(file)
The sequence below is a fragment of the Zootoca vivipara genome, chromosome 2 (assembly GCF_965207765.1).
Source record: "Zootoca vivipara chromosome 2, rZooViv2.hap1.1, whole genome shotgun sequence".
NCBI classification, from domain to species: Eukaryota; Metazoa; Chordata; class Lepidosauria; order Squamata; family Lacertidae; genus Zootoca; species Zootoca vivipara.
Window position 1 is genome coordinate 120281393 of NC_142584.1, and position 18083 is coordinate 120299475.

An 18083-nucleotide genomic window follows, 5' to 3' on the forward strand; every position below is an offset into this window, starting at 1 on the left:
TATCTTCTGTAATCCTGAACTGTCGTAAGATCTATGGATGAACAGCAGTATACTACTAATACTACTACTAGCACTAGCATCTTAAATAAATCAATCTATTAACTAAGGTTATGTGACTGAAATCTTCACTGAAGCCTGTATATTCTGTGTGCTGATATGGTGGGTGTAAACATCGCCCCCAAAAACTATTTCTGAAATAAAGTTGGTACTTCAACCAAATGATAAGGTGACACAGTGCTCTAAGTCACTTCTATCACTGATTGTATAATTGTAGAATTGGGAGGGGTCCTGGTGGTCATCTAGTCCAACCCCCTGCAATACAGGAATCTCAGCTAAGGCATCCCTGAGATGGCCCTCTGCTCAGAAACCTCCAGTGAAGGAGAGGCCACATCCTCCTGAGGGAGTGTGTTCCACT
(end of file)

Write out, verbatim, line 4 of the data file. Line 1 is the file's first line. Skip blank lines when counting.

Window position 1 is genome coordinate 120281393 of NC_142584.1, and position 18083 is coordinate 120299475.